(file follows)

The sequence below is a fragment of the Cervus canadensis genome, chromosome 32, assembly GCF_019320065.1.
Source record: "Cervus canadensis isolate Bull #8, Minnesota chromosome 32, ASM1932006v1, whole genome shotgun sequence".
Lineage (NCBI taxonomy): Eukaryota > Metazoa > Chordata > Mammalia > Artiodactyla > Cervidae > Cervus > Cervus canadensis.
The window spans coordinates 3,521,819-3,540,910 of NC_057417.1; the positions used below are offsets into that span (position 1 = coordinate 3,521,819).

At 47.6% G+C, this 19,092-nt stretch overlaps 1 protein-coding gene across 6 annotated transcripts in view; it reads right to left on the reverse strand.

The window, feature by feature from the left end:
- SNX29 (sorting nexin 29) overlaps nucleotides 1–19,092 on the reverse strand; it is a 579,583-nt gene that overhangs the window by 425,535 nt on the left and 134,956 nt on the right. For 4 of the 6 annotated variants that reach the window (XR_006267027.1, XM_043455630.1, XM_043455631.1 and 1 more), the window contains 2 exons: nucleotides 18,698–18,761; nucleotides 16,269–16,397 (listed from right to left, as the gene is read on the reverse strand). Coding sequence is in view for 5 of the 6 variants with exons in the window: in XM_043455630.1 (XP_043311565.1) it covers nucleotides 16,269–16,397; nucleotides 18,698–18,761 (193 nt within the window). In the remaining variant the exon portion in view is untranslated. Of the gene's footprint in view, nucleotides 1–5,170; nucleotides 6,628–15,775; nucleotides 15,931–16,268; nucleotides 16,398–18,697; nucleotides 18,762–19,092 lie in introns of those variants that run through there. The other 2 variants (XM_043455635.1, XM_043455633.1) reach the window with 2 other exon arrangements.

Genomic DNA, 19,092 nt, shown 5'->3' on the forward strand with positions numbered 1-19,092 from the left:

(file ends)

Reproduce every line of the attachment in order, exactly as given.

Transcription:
The sequence below is a fragment of the Cervus canadensis genome, chromosome 32, assembly GCF_019320065.1.
Source record: "Cervus canadensis isolate Bull #8, Minnesota chromosome 32, ASM1932006v1, whole genome shotgun sequence".
Lineage (NCBI taxonomy): Eukaryota > Metazoa > Chordata > Mammalia > Artiodactyla > Cervidae > Cervus > Cervus canadensis.
The window spans coordinates 3,521,819-3,540,910 of NC_057417.1; the positions used below are offsets into that span (position 1 = coordinate 3,521,819).

At 47.6% G+C, this 19,092-nt stretch overlaps 1 protein-coding gene across 6 annotated transcripts in view; it reads right to left on the reverse strand.

The window, feature by feature from the left end:
- SNX29 (sorting nexin 29) overlaps nucleotides 1–19,092 on the reverse strand; it is a 579,583-nt gene that overhangs the window by 425,535 nt on the left and 134,956 nt on the right. For 4 of the 6 annotated variants that reach the window (XR_006267027.1, XM_043455630.1, XM_043455631.1 and 1 more), the window contains 2 exons: nucleotides 18,698–18,761; nucleotides 16,269–16,397 (listed from right to left, as the gene is read on the reverse strand). Coding sequence is in view for 5 of the 6 variants with exons in the window: in XM_043455630.1 (XP_043311565.1) it covers nucleotides 16,269–16,397; nucleotides 18,698–18,761 (193 nt within the window). In the remaining variant the exon portion in view is untranslated. Of the gene's footprint in view, nucleotides 1–5,170; nucleotides 6,628–15,775; nucleotides 15,931–16,268; nucleotides 16,398–18,697; nucleotides 18,762–19,092 lie in introns of those variants that run through there. The other 2 variants (XM_043455635.1, XM_043455633.1) reach the window with 2 other exon arrangements.

Genomic DNA, 19,092 nt, shown 5'->3' on the forward strand with positions numbered 1-19,092 from the left: